Posted by: Lisa Hill | December 14, 2013

Meet an Aussie Author: Sally Van Gent

pistachio biscuitsLast weekend was the last of four Saturdays spent watching Wagner’s Ring Cycle with friends at home.  We couldn’t get tickets for the Melbourne performance, so we decided to frock up and see the New York Metropolitan’s performance instead – we turned La Maison into La Théâtre de L’opéra and watched Byrn Terfel and Deborah Voigt in the starring roles on our big TV, with the speakers belting out The Ride of the Valkyries to great acclaim.

Because the operas are soooo long (the last one is four and a half hours) we had finger food for dinner,  and two short intervals to eat it, one for main course, and one for coffee and sweet things to keep our strength up. Everybody brought delicious nibbles, and last Saturday, I tried the recipe for pistachio, orange and cardamom biscuits from Sally Van Gent’s memoir Clay Gully which I had just read and reviewed.  There they are on the right, fresh out of the oven, and I can’t tell you how scrumptious they are.

Sally Van gentClay Gully So I am very pleased to be able to introduce the author of the recipe and the book! Sally van Gent has somehow found the time in her busy schedule to tell us more about herself with her contribution to Meet an Aussie Author:

Sally grew up in the industrial north of England where she trained as a teacher at Bretton Hall College.  Her adventurous streak took her to the Arabian Gulf and then teaching positions in Mauritius and Singapore, where she met her Australian husband. Now she lives a settled existence on the edge of the forest near Bendigo, dividing her time between drawing, writing and observing the antics of the local wildlife – diversions which led to her debut as an author with the publication of the whimsical Clay Gully in 2013.

Here are Sally’s answers to my impertinent questions:

  1. I was born in Walton, a mining village in West Yorkshire.
  2. When I was a child I wrote stories about hedgehogs and the fairies living inside the foxgloves in my grandfather’s garden.
  3.  The person who encouraged me was my mother. She forced me to write thank you letters and took me to a library every week.
  4.  I like to write outside on the veranda, with a small dog on my lap and a bigger one at my feet.
  5.  I write something every day even if I don’t feel like it… I need the practice.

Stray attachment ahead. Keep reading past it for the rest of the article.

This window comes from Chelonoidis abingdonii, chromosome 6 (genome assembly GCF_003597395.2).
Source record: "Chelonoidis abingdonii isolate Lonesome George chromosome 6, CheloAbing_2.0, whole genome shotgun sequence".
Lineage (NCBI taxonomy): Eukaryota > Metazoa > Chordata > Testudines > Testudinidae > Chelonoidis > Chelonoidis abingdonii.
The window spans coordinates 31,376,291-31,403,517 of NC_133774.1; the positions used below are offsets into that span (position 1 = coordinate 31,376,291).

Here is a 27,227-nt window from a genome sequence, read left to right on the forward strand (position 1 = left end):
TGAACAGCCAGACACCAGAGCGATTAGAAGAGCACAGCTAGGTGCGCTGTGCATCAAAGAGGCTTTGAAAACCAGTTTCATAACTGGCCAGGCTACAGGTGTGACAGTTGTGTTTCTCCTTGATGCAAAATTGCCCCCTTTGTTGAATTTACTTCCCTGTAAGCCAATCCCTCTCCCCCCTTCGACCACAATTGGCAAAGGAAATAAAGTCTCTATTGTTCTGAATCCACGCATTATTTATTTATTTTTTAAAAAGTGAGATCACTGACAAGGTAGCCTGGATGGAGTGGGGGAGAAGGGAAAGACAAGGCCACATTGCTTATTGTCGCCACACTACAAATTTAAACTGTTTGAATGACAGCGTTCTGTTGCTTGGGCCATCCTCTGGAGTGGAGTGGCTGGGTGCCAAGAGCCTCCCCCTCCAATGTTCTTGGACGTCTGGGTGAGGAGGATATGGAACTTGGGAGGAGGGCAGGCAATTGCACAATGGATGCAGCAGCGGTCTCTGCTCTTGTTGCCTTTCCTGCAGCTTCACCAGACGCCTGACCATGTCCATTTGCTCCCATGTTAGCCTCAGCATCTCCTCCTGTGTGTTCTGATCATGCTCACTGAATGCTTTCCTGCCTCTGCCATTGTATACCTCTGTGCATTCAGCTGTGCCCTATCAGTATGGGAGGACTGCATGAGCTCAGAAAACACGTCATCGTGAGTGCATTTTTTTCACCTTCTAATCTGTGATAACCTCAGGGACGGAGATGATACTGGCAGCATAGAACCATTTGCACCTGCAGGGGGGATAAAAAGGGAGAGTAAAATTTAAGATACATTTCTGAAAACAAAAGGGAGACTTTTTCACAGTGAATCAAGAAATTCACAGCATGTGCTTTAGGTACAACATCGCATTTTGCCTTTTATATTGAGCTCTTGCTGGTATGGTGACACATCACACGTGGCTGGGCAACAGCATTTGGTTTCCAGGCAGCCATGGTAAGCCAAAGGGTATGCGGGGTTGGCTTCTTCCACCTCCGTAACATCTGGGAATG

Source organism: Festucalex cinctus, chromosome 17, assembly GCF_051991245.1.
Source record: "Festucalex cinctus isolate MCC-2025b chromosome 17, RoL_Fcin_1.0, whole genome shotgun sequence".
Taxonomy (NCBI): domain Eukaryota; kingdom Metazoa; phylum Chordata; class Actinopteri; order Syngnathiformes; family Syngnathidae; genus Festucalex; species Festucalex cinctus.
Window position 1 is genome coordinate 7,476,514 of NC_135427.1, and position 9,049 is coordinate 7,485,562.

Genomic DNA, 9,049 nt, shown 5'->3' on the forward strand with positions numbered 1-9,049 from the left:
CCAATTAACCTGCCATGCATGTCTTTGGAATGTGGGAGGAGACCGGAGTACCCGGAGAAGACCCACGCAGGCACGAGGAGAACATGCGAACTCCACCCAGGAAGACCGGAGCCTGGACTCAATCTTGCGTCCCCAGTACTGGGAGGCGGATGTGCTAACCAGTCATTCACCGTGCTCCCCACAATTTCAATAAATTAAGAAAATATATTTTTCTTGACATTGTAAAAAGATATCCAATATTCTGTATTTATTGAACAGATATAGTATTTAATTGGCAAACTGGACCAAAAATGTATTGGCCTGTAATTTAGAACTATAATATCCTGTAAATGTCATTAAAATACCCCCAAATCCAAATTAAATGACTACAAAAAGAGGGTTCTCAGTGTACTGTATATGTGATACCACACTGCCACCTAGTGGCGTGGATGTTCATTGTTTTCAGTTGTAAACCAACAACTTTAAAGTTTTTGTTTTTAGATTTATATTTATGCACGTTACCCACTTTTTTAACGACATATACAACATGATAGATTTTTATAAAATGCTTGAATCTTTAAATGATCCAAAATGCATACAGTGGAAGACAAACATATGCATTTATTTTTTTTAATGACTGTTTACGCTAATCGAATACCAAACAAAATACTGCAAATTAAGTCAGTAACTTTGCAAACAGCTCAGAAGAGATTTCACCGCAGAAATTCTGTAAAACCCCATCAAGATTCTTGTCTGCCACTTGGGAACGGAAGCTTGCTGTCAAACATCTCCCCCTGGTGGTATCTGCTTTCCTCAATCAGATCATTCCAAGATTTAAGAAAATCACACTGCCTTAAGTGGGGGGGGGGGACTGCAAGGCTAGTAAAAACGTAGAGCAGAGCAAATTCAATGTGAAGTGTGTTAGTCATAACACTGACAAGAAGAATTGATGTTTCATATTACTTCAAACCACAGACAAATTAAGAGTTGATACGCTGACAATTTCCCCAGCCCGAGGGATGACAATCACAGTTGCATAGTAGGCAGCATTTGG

6.  Research is a good excuse for not writing.
  7.  I keep my published work in a box under the bed in the spare room.
  8.  On the day my first book was published I felt like a cheat because I hadn’t written anything else since I was at college. And that’s a long time ago.
  9.  At the moment I’m editing a second illustrated memoir and have begun work on a novel.
  10.  When I’m stuck for an idea I stop writing and draw instead. The words and pictures are inextricably linked in my head and one activity helps the other.

Sally is the first author featured in Meet an Aussie Author to include drawing as an integral part of the writing process – do visit this article in the Bendigo Advertiser to see examples of her pictures – I especially like the one of the snake curled around her shopping bag …

If you want to try the recipe for the pistachio biscuits, you need the book.  (There are heaps of other nice recipes as well).  It would also make a nice gift – Sally’s writing is whimsical but her story is inspirational and an example of the great Aussie resilience and humour.  It’s available from

Fishpond Clay Gully: Stories from an Apple Orchard;
direct from Wakefield Press;
and all good bookstores.

PS If you’re struggling to find a Christmas present for the man in your life, Wakefield’s recently published Holden Days might – in the wake of the news of the impending end of ‘Australia’s own car’ – be just the thing.


  1. Hi Lisa
    My mum went to the last of her four last night. She has been loving it so much. She also thought she’d missed out when tickets sold out quickly but then jumped when they ‘released’ some more. She is so glad she did, she says it’s been absolutely extraordinary. Hope you’re well, and have a great summer! (If it ever arrives properly!)


    • Yes, I received an email too about the late release, but by then I wasn’t in a position to take it up. I was actually a bit annoyed about the whole thing, I’m an AO subscriber, have been for years, but all the tickets were sold by the time I got home from work. Obviously they had kept plenty aside for corporates and it was those that didn’t sell that they released.
      I still hope to see a live performance one day, but it probably won’t be an AO performance, it will be overseas.


      • Yes – I think those late releases are just so they can say ‘sold out in 24 hours’ – happens all the time. If a subscriber can’t get a ticket then there’s something wrong. Overseas would be fab though.


        • I rather like the idea of Bayreuth of course…


  2. […] into publishing, Clay Gully, Stories from an Apple Orchard (2013) and the follow-up feature in my Meet an Aussie Author series.  Sally’s life has been a most interesting one, and her latest book, The Navy-blue […]


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